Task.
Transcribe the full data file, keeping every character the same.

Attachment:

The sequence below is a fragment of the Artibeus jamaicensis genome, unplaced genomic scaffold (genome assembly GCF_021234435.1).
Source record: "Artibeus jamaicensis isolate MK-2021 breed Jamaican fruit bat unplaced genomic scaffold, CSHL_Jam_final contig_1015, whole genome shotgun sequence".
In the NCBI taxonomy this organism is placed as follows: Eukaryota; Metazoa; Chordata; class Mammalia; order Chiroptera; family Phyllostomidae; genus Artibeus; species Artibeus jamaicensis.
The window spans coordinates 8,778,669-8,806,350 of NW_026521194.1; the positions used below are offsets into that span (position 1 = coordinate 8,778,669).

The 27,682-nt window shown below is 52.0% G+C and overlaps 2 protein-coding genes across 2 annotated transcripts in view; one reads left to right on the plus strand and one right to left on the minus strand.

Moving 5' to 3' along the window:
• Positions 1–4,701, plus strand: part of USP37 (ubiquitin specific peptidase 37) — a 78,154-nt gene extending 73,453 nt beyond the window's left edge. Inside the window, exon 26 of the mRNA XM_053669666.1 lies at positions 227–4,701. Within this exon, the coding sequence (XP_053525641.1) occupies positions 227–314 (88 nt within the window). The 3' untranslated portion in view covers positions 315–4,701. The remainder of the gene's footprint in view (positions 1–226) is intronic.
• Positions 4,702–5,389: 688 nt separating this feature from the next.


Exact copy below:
The sequence below is a fragment of the Artibeus jamaicensis genome, unplaced genomic scaffold (genome assembly GCF_021234435.1).
Source record: "Artibeus jamaicensis isolate MK-2021 breed Jamaican fruit bat unplaced genomic scaffold, CSHL_Jam_final contig_1015, whole genome shotgun sequence".
In the NCBI taxonomy this organism is placed as follows: Eukaryota; Metazoa; Chordata; class Mammalia; order Chiroptera; family Phyllostomidae; genus Artibeus; species Artibeus jamaicensis.
The window spans coordinates 8,778,669-8,806,350 of NW_026521194.1; the positions used below are offsets into that span (position 1 = coordinate 8,778,669).

The 27,682-nt window shown below is 52.0% G+C and overlaps 2 protein-coding genes across 2 annotated transcripts in view; one reads left to right on the plus strand and one right to left on the minus strand.

Moving 5' to 3' along the window:
• Positions 1–4,701, plus strand: part of USP37 (ubiquitin specific peptidase 37) — a 78,154-nt gene extending 73,453 nt beyond the window's left edge. Inside the window, exon 26 of the mRNA XM_053669666.1 lies at positions 227–4,701. Within this exon, the coding sequence (XP_053525641.1) occupies positions 227–314 (88 nt within the window). The 3' untranslated portion in view covers positions 315–4,701. The remainder of the gene's footprint in view (positions 1–226) is intronic.
• Positions 4,702–5,389: 688 nt separating this feature from the next.